Those are some of the practical challenges that we've been working on. However Ross and I both feel we're off to a good start, and overall the recording sessions are satisfying and engaging. Once things get rolling in a podcast session, I find that I enter an intense state of concentration in which I can almost see ideas as they weave together. Whether it is Ross posing questions to me, or me speaking with other artists, the focus on what is being said needs to be very strong. The conversation at times enters deep and revealing territory, with surprising insights that the people conversing had not realized. I find a special pleasure in interviewing other artists--hearing their unique stories and perspectives. It makes me realize how seldom in ordinary circumstances we take the time to ask questions of other artists, listen intently, probe into their process, explore their ideas. As one artist said to me, "how come we don't talk like this more often?" One of my goals for 2018 is to learn from other artists, past and current, through reading and watching interviews and documentaries. I can see that my own podcast will also be a way toward this goal, as well as helping me to be more articulate about my own art life. I invite you to listen to The Messy Studio and if you enjoy it, to subscribe, and to leave a ranking and comment on ITunes. We also appreciate your suggestions for topics that you feel would be if interest to a general audience of artists and art appreciators--just leave a comment..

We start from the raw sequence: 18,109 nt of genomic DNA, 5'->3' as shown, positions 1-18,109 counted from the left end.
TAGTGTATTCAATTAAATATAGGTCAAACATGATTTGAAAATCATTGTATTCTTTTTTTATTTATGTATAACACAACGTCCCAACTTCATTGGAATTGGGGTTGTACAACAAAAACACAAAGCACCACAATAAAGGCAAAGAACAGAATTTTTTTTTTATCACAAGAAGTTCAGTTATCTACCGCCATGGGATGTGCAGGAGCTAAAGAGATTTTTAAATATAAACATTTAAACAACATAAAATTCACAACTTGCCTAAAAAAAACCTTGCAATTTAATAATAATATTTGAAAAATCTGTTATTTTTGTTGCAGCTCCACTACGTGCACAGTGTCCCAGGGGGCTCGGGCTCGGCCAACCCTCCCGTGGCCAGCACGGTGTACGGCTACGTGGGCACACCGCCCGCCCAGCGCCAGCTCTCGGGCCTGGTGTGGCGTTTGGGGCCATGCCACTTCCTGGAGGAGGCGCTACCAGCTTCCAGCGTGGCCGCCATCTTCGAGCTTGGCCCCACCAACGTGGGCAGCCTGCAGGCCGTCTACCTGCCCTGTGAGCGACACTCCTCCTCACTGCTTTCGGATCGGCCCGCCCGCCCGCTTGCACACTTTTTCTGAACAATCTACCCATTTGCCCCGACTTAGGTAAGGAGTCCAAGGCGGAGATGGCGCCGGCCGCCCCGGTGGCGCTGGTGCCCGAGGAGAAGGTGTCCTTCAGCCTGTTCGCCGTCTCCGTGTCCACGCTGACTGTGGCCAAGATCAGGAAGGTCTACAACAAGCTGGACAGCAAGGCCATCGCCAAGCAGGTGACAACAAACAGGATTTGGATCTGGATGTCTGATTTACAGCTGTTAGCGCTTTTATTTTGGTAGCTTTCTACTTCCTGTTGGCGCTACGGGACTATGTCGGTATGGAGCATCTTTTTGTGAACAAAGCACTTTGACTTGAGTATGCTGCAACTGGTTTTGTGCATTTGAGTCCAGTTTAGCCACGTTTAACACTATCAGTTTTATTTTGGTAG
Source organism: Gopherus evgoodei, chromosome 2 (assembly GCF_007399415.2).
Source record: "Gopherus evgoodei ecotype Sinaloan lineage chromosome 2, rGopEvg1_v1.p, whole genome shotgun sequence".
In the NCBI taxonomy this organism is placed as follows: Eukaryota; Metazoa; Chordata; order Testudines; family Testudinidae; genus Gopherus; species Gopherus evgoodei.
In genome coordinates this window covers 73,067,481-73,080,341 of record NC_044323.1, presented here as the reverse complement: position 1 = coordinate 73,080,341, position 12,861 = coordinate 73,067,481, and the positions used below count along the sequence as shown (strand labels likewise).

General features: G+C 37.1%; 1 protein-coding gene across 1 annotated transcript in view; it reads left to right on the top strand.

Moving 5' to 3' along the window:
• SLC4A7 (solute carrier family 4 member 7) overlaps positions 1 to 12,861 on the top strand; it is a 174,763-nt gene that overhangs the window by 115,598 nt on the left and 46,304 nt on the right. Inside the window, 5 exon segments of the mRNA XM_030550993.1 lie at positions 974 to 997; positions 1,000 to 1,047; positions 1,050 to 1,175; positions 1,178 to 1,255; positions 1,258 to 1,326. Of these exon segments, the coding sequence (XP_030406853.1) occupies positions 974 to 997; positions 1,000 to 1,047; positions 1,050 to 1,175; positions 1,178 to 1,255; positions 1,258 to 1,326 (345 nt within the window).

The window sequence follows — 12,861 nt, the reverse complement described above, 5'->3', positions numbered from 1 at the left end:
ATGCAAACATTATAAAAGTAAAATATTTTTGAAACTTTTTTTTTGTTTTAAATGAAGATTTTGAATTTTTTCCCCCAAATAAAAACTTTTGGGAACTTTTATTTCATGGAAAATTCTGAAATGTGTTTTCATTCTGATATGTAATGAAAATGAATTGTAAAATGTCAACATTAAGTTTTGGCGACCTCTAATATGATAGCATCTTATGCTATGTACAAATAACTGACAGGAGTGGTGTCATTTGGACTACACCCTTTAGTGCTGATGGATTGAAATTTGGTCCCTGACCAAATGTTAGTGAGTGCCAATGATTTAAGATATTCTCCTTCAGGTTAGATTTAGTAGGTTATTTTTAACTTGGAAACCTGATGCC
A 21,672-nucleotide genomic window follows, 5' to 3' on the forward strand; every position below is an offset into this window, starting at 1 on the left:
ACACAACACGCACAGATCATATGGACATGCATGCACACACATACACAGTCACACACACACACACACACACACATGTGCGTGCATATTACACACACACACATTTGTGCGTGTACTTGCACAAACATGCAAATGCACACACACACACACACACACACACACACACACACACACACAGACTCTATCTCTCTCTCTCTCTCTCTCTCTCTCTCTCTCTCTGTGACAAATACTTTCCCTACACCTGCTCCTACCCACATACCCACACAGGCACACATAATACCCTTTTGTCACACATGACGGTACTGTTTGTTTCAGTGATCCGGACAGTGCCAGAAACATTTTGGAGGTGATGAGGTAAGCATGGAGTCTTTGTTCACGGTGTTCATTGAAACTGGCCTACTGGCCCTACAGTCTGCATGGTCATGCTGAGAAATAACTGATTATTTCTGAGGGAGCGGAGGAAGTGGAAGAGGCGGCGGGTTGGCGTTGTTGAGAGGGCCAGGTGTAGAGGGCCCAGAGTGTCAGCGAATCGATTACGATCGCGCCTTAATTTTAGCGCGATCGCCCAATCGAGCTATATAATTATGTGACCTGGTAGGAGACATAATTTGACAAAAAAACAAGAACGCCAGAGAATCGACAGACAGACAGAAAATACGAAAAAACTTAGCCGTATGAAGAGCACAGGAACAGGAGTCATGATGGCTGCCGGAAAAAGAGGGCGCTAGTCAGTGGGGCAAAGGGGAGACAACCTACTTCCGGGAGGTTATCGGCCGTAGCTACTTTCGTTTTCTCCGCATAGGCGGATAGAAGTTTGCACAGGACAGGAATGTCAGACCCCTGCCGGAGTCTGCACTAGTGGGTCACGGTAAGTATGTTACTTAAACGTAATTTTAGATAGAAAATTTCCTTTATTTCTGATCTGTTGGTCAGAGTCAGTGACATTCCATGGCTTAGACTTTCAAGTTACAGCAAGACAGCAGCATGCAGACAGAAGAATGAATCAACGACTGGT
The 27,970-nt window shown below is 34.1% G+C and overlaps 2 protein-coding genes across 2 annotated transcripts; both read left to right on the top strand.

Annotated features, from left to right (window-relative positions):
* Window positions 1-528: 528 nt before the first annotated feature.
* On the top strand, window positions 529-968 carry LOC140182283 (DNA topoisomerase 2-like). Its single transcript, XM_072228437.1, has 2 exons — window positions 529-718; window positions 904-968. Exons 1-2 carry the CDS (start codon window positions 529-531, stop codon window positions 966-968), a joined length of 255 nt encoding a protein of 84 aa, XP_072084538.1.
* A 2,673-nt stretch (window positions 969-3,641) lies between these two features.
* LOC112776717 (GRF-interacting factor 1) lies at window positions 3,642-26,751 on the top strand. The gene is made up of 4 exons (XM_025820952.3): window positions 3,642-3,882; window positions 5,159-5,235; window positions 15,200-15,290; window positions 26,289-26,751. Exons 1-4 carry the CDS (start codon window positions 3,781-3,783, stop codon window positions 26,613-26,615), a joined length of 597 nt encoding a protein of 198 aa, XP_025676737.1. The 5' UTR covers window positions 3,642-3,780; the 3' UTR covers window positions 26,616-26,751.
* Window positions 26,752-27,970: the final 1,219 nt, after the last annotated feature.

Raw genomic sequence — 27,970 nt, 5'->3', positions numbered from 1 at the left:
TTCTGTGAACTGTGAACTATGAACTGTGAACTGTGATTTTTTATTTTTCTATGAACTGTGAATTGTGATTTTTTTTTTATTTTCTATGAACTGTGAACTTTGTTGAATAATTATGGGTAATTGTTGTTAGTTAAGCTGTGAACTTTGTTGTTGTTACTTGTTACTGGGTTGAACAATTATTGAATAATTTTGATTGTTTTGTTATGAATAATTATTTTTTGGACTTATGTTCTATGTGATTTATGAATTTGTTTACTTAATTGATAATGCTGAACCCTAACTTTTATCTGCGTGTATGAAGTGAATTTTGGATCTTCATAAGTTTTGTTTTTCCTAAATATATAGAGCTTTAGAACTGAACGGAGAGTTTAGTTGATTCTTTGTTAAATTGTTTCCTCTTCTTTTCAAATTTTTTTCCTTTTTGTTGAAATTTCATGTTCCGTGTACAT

¶ 9:26 PM5 commentslinks to this post
Sunday, January 07, 2018
memory and presence